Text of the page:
Primary Sources Bring the Past to Life!
The Underground Railroad Primary Sources are just what teachers need to help students learn how to analyze primary sources in order to meet Common Core State Standards!
Students participate in active learning by creating their own interpretations of history using historical documents. Students make observations, generate questions, organize information and ideas, think analytically, write persuasively or informatively, and cite evidence to support their opinions, hypotheses, and conclusions. Students learn how to integrate and evaluate information to deepen their understanding of historical events.
The 20 Underground Railroad Primary Sources are:
- Photograph of abolitionist William Jackson and his family—their home was a station on the Underground Railroad in Newton, Massachusetts – 1846
- Broadside offering a $200 reward for escaped slaves – 1847
- Lithograph titled Effects of the Fugitive-Slave-Law depicts four black men ambushed in a cornfield by a posse of armed white men – 1850
- Lithograph titled The Resurrection of Henry Box Brown at Philadelphia—Brown was a slave who escaped by being mailed from Virginia to Philadelphia in a wooden crate – 1850
- Poster advising African Americans in Boston to watch out for policemen acting as slave catchers – 1851
- Title page of anti-slavery novel Uncle Tom’s Cabin by Harriet Beecher Stowe – 1852
- Portrait of fugitive slave Anthony Burns—his arrest and trial under the Fugitive Slave Act of 1850 started riots and protests in Boston – 1854
- Photograph of John Brown—abolitionist and conductor on the Underground Railroad – photo 1859
- Lyrics for “Song of the Free”—describes a slave fleeing to Canada—sung to the tune of “Oh! Susanna” – circa 1860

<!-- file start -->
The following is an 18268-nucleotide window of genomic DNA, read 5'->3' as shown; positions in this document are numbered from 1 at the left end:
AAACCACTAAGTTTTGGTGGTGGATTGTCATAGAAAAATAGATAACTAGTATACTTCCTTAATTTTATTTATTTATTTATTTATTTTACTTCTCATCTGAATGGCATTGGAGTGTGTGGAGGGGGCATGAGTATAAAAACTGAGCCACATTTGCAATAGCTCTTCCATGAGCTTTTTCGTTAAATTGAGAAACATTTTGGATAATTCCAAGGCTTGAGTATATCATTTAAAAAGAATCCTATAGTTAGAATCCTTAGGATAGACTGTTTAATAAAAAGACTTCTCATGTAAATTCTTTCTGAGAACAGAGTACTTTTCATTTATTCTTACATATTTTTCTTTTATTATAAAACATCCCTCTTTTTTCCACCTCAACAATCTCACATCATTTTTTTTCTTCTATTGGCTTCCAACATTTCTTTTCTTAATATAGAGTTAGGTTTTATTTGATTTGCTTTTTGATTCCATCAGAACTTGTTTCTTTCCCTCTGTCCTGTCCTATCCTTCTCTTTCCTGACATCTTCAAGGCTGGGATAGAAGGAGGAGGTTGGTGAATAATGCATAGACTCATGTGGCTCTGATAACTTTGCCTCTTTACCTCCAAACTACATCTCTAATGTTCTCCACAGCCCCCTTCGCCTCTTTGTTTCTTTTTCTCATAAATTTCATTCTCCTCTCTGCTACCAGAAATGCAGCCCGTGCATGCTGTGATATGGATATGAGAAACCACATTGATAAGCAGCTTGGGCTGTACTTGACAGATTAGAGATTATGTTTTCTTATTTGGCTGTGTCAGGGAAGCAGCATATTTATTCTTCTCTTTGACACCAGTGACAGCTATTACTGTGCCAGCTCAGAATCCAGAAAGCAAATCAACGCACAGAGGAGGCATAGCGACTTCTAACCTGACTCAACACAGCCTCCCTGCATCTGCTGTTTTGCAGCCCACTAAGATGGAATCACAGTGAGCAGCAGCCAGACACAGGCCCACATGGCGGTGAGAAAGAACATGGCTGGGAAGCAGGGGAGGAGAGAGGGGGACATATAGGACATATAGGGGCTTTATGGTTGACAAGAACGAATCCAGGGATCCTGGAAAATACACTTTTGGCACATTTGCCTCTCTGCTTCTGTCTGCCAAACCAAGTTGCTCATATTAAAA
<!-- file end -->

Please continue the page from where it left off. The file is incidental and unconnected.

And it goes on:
- Map of the United States in 1861, showing the divide between the northern and southern states
- Painting titled A Ride for Liberty – The Fugitive Slaves, by Eastman Johnson – 1862
- Photograph of Harriet Tubman—conductor on the Underground Railroad who helped free more than 70 people from slavery – circa 1870
- Excerpt from book written by free-born African American abolitionist William Still—The Underground Rail Road – 1872
- Excerpt from autobiography of abolitionist Levi Coffin, Reminiscences of Levi Coffin – 1876
- Photograph of abolitionist Frederick Douglass—helped move Underground Railroad passengers from Rochester, New York, to Canada – photo circa 1879
- Painting titled The Underground Railroad by Charles T. Webber – 1893
- Photograph taken inside abolitionist John Rankin’s house in Ohio, important station on the Underground Railroad—shows steps leading down to the shoreline of the Ohio River – photo taken 2005
- Photograph of the Underground Railroad Monument in Windsor, Canada—Canada was the ultimate destination for many runaway slaves – photo taken 2005
- Photograph of Erastus Farnham House near Fremont, Indiana, stop on the Underground Railroad—its cupola served as a lookout point – photo taken 2006
- Photograph of Indiana home of abolitionist Levi Coffin—house often called the “Grand Central Station of the Underground Railroad” – photo taken 2012
Your students will:
- Think critically and analytically, interpret events, and question various perspectives of history.
- Participate in active learning by creating their own interpretations instead of memorizing facts and a writer’s interpretations.
- Integrate and evaluate information provided in diverse media formats to deepen their understanding of historical events.
- Create a more relevant and meaningful learning experience.
Download the Gallopade Free Online Teacher's Guide for Primary Sources PDF located in "Additional Info."
All levels. 8 x 11 inches each. Cardstock.